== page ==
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Under Secretary's Award in Health Services Research

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Matt Samore, MD, Receives 2019 Under Secretary's Award for Outstanding Achievement in Health Services Research

Matthew H. Samore, MDMatthew H. Samore, MD

Matthew H. Samore, MD, has earned the 2019 Under Secretary’s Award for Outstanding Achievement in Health Services Research—the highest honor for a VA health services researcher. Dr. Samore has met the major criteria for this award by: 

  • Improving our understanding of factors that affect the health of Veterans and the quality of their care,
  • Contributing to the future of VA health services research by inspiring and training a new generation of investigators, and
  • Enhancing the visibility of VA research through national recognition within the research community.

Dr. Samore is Director of the Informatics, Decision-Enhancement, and Analytic Sciences (IDEAS) Center, an HSR&D Center of Innovation, and is a Professor of Medicine and Chief of the Division of Epidemiology at the University of Utah. His novel research and commitment to leadership lie at the intersection of health services, epidemiology, and informatics. His work has resulted in major improvements to Veterans’ healthcare, including advances in electronic health record data to improve measurement of prescribing practices and patient outcomes, and system-wide shifts in VA’s approach to antibiotic prescribing and antibiotic stewardship.

Dr. Samore’s research on antibiotic use and antibiotic resistance has had substantial impact on the health of Veterans through both direct research and his partnerships with national VA program offices. Through epidemiological analysis, he identified a clindamycin-resistant strain of Clostridium difficile that was associated with high rates of transmission and in-facility outbreaks across geographically diverse hospitals. Dr. Samore made the important observation that healthcare workers’ hand carriage strongly correlated with environmental contamination. Numerous papers building from this work, including, Identification and Characterization of Failures in Infectious Agent Transmission Precaution Practices in Hospitals: A Qualitative Study (JAMA Internal Medicine, 2018) have since been published.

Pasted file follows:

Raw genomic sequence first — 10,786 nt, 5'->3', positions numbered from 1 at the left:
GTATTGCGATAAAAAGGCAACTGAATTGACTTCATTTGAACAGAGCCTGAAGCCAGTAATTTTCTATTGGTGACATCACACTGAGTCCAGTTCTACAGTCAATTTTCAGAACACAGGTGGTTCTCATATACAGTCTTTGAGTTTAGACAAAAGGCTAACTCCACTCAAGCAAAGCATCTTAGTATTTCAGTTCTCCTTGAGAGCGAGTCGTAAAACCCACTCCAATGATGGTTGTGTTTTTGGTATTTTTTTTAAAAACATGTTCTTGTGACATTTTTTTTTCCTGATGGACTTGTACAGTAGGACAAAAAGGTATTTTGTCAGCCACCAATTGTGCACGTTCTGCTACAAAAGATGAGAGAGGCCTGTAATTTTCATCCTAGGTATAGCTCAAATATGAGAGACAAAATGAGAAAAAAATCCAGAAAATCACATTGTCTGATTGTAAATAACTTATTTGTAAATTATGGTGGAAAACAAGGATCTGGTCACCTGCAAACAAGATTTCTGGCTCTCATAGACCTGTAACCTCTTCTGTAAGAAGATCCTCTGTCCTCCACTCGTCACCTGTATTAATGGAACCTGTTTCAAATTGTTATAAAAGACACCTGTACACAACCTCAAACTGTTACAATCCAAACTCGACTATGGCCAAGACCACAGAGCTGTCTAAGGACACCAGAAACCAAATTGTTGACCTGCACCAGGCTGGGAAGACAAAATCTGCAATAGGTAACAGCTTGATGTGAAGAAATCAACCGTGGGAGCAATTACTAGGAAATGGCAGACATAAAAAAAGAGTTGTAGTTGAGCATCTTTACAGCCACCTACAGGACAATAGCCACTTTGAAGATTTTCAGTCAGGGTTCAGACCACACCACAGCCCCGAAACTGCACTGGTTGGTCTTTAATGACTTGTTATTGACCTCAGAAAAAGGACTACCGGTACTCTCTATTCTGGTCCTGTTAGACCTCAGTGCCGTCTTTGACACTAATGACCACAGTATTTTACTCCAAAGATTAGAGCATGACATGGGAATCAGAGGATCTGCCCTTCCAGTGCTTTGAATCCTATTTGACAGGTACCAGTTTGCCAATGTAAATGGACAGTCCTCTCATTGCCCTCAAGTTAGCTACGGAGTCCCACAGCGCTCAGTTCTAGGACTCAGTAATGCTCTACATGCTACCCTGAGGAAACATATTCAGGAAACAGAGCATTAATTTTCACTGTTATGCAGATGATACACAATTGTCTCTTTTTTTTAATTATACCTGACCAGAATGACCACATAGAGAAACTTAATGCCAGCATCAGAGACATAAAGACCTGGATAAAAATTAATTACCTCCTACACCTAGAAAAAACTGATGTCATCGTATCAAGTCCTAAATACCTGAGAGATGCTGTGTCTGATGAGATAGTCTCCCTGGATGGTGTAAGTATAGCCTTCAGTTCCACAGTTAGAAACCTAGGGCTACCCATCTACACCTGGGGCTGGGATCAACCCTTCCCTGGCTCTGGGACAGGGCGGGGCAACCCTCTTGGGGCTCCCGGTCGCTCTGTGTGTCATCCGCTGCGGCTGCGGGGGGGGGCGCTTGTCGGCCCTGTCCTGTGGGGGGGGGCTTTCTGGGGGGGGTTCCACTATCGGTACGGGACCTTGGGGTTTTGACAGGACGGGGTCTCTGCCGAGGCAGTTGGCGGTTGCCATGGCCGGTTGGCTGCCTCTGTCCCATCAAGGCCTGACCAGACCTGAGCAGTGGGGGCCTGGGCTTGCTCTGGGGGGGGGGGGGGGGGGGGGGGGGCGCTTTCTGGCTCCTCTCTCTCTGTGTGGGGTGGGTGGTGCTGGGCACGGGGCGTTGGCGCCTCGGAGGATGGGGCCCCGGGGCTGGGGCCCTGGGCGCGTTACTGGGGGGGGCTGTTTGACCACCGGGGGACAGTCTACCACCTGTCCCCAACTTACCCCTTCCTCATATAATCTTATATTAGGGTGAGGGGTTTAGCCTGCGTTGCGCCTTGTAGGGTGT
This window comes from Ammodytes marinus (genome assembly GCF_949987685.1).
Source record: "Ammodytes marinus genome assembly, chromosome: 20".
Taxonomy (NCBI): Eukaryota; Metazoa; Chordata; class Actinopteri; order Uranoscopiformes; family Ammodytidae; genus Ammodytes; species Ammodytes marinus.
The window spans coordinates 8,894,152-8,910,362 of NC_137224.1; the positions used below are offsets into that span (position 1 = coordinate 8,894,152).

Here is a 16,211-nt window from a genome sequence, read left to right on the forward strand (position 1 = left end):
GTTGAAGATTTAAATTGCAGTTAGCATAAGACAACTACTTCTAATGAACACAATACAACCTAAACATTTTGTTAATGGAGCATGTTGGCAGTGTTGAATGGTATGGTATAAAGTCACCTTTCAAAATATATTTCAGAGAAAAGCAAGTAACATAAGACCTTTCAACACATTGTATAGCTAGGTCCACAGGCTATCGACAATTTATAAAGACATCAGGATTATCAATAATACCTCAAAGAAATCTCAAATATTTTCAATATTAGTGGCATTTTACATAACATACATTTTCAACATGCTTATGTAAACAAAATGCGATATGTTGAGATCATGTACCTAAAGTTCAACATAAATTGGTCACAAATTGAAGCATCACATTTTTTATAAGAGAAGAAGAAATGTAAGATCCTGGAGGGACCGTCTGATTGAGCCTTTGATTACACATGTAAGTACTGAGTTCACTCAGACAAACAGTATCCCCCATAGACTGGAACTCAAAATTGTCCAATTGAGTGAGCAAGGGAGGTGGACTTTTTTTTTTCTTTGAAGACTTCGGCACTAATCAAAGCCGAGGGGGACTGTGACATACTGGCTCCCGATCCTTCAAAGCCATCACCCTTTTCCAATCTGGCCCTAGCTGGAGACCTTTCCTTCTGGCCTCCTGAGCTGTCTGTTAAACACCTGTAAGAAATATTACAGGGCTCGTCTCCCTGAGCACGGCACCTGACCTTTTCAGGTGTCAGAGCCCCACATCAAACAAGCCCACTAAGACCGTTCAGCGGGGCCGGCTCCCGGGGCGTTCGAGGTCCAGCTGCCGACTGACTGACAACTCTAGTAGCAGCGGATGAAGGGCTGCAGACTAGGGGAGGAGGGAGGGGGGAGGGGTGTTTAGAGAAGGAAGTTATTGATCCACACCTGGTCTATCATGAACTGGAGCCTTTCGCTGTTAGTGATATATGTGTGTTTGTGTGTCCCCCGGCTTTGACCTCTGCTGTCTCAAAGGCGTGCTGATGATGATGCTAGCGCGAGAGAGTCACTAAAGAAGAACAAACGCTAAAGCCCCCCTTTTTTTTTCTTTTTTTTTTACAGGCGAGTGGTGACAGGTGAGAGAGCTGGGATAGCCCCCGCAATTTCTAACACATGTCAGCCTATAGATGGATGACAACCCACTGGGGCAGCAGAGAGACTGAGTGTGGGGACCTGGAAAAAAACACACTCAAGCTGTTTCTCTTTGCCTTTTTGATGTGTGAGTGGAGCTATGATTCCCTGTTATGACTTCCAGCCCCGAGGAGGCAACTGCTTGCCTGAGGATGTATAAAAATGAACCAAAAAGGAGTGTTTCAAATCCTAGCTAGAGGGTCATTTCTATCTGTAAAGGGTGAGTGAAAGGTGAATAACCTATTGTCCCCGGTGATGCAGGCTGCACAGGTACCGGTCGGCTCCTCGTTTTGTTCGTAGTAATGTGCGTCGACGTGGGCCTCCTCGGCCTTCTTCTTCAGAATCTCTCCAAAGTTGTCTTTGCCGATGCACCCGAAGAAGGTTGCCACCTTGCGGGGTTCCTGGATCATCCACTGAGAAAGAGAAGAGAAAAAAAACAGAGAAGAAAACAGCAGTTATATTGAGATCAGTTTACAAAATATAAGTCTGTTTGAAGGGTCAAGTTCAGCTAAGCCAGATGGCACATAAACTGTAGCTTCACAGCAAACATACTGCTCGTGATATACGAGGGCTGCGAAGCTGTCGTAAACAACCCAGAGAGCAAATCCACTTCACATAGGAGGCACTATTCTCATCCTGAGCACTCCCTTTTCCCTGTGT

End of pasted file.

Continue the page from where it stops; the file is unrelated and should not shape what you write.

In addition, Dr. Samore and colleagues’ paper, Antibiotic Overuse: Clinicians are the Solution, (Annals of Internal Medicine, 2015) identified clinicians as the key source of variability in antibiotic prescribing, noting the large gap between best practices and actual antibiotic use. The IDEAS group, led by Dr. Samore, collaborated with other VA antibiotic stewardship experts to develop interactive information displays that provide feedback to clinicians and clinics on their antibiotic prescribing practices. This approach was shown to effectively decrease antibiotic overuse in 10 VA primary care settings and was subsequently adopted by VA’s Pharmacy Benefits Academic Detailing Service.

Beginning in 2008, Dr. Samore played a key role in two important HSR&D initiatives—as principal investigator for the Consortium for Healthcare Informatics Research (CHIR), and as advisor for the Veterans Informatics and Computing Infrastructure (VINCI). The partnership between VINCI and CHIR led to a major expansion in the development and use of natural language processing (NLP) within VA’s data infrastructure. This work produced a number of publications, including The Feasibility of Using Large-Scale Text Mining to Detect Adverse Childhood Experiences in a VA-Treated Population (Journal of Traumatic Stress, 2015).

Dr. Samore has also played an important leadership role in representing and promoting the benefits of collaborating with VA research to the national and international research communities. His many associations with the Centers for Disease Control and Prevention—in the form of grants, cooperative agreements, and contracts—have also contributed to the wider visibility of VA research.

Throughout his career, Dr. Samore has mentored and inspired multiple generations of investigators. Many mentees from his time as a junior faculty member at Harvard are now nationally and internationally recognized for their accomplishments in healthcare epidemiology. At VA and the University of Utah, he has served as primary or secondary mentor for more than 50 students, fellows, and junior faculty. Twenty-one of these individuals are currently affiliate or core investigators with the IDEAS Center.  

Dr. Samore was the 2014 recipient of the University of Utah’s H.A. and Edna Benning Presidential Endowed Chair, and has published over 300 peer-reviewed publications. He is the principal investigator on multiple grants funded by VA, the National Institutes of Health, the Agency For Healthcare Research and Quality, the Centers for Disease Control and Prevention, and the National Institute of Biomedical Imaging and Bioengineering.

For an exceptional career and continued dedication to improving the health and care of Veterans, HSR&D is proud to present the Under Secretary’s Award for Outstanding Achievement in Health Services Research to Dr. Matthew Samore.

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